The proposal by Peter Dutton, supported by the Prime Minister, to make a public registry for child sex offenders is yet another example of a policy of cruelty being deployed for the alleged purpose of “community safety” and the unstated purpose of populism and political advantage. The Sex Offender’s Registry as already exists in Victoria is evidence enough of the irrational brutality at the heart of such a system. To go one step further and make the registry public would lead only to further harm. The lasting impact on society would not be the safety of children, but more fear, suspicion, social division, profiling and violence, as well as the imposition of an unbearable burden of shame, anxiety and guilt on undeserving people.
The cruelty of the Registry
An older woman, we’ll call her Mary, came into my office recently, seeking advice on how to get her name off the Sex Offender’s Registry. She struggled to fulfil the onerous reporting obligations and restrictions. She could no longer bear the shame of her friends being chased down by DHHS after she reported being in the presence of their children at a social gathering. She was afraid that her own daughter would not be allowed to have a child as long as her daughter was living in the same house as her. After completing her sentence for a historic sex offence, Mary had hoped to get her life back on track. Instead, doing her best to follow the many and absurd obligations under the Registry legislation was pushing her into isolation and despair.
Mary had been convicted of a sex offence that had taken place decades prior. The offending consisted of maintaining an intimate relationship with someone much younger than her, over whom she exercised authority. This is of course inappropriate. It was also a lapse of judgment that was committed for complicated reasons that cannot be summed up for rhetorical purposes. As the adult, however, the responsibility was and must be hers. She accepted responsibility and was sentenced accordingly.
Upon conviction, the court was compelled to add her to the Sex Offender’s Registry for life. There was no opportunity to make submissions. The court could not consider her decades of good service to the community prior to being charged, and lack of any further offending during that time. The court could not take into account the specific facts of the offending. No further risk assessment was undertaken because the law compels a convicted sex offender against a minor to be added to the registry regardless of whether or not they actually pose a threat to society.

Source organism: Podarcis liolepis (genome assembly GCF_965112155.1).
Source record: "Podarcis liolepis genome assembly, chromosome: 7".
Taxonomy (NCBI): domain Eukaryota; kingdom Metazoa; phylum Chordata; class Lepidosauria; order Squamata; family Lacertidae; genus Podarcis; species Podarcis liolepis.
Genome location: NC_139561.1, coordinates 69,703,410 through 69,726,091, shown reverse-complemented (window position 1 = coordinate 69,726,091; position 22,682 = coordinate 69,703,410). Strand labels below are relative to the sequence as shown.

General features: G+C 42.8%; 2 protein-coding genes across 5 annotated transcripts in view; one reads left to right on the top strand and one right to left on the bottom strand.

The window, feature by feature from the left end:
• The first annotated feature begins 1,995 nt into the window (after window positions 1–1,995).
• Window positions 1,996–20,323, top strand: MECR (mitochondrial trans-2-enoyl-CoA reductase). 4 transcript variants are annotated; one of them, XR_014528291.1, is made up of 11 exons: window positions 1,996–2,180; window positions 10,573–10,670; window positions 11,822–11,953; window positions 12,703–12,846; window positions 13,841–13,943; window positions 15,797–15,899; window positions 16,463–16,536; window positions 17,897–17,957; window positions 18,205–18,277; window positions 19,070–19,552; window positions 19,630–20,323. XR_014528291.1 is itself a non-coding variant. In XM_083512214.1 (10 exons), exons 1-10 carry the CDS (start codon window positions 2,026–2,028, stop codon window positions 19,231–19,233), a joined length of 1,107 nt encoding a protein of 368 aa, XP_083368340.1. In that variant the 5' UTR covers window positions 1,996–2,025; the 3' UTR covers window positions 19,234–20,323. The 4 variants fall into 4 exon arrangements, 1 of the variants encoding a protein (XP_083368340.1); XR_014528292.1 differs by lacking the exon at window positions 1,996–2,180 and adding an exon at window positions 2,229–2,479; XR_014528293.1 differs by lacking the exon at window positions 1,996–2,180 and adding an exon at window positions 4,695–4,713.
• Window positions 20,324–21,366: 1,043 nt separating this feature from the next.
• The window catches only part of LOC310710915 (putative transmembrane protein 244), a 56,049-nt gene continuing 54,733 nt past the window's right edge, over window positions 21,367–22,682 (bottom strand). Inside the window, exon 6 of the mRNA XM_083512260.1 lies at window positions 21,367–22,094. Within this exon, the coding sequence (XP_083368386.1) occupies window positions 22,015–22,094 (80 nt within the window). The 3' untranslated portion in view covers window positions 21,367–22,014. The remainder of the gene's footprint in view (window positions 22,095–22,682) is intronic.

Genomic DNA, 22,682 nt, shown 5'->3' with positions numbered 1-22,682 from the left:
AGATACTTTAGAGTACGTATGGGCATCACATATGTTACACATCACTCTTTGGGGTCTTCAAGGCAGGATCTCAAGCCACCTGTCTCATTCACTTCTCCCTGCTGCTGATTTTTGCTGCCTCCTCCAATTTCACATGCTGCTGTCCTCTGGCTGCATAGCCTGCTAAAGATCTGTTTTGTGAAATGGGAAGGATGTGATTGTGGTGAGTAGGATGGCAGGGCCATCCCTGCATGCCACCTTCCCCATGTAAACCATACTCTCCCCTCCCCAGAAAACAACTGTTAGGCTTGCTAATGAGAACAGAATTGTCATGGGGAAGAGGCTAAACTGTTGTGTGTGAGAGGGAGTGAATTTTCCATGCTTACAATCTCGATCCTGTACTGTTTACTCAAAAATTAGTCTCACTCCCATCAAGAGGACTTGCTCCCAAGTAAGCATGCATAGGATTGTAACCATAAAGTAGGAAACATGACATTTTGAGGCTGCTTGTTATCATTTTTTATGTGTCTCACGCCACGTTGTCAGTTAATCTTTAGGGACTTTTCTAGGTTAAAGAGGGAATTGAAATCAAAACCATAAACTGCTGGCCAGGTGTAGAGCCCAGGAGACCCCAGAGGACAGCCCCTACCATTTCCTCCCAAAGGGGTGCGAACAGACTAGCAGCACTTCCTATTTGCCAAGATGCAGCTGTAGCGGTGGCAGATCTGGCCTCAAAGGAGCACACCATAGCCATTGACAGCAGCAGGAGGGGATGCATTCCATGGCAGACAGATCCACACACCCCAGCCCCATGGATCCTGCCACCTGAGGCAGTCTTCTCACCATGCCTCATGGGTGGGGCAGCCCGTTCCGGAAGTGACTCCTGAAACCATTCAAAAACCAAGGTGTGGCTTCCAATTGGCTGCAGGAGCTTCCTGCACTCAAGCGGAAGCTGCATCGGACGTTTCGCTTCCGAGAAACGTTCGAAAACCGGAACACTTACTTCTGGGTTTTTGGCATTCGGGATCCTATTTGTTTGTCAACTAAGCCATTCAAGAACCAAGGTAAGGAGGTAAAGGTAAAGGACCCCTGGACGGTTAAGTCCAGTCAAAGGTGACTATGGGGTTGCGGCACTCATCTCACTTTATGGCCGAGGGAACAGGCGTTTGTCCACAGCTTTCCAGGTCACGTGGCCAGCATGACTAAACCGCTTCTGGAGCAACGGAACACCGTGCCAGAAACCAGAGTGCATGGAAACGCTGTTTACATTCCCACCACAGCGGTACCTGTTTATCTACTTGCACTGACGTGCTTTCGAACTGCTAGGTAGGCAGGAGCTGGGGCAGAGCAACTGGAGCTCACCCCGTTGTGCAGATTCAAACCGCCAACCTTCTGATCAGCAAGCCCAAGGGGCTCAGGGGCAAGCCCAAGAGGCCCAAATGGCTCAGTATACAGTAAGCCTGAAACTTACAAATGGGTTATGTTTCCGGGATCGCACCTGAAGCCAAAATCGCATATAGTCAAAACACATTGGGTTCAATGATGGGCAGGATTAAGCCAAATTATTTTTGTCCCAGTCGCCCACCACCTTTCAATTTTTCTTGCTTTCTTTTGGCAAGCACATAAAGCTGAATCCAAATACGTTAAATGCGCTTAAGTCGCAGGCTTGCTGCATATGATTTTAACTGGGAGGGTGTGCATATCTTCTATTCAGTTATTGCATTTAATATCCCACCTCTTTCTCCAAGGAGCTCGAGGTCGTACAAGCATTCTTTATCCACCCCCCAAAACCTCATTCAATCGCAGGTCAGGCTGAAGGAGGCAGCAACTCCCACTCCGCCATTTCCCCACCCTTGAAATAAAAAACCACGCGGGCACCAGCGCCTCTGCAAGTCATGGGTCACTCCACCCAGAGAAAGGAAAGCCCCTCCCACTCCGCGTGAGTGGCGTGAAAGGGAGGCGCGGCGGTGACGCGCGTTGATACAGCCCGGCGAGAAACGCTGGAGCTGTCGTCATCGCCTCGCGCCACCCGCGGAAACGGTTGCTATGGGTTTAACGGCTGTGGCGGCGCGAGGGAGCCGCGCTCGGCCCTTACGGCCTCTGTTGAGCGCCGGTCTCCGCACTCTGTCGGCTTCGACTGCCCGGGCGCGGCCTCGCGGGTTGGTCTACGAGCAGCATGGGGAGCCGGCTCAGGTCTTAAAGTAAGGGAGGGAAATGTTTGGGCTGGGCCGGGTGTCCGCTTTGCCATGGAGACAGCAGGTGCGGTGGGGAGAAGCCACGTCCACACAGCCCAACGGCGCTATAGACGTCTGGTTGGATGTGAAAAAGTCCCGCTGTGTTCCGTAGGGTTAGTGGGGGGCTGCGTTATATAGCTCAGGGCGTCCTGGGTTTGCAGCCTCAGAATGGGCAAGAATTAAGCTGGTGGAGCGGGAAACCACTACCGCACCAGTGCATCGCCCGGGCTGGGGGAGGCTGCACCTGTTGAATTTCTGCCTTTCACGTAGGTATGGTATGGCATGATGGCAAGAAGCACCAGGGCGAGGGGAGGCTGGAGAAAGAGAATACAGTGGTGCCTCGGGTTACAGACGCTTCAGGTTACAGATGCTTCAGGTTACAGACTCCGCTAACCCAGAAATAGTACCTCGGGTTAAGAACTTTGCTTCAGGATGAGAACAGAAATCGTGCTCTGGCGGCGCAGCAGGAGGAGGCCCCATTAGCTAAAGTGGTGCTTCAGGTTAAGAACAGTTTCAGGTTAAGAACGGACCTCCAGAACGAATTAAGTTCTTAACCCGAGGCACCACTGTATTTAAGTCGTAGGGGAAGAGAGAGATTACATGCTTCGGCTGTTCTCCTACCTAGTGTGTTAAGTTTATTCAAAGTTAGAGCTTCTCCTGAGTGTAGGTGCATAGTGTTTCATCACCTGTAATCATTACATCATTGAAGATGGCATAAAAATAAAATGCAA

Being on the Sex Offender’s Registry means more than just onerous reporting obligations and travel restrictions. It means that a person is not allowed to visit their aging parents who live overseas. It means that they cannot build relationships with their grandchildren. It means being charged with a criminal offence for forgetting to report that you joined a facebook chat group about race cars. It means that every place a person visits, every social gathering or outing must be reported to the government for monitoring. It means that friends and family must be constantly on alert for DHHS inquiries into the well-being of children who are safe, cared for and loved, as though they were neglected and under threat.
Being on the Sex Offender’s Registry means seeing yourself as a stigma. It means seeing yourself as someone who casts fear and shame on others who associate with you. It means monitoring yourself as though you were a potential threat to all vulnerable people around you. It means living every day for the rest of your life with the guilt of what you once did, and the assumption that you could do it again to anyone you meet. If you are a conscientious person wanting to make amends for past mistakes, you realise, as Mary had, that the best thing you can do for the people you love, is to keep away from them. The Registry enforces this in law.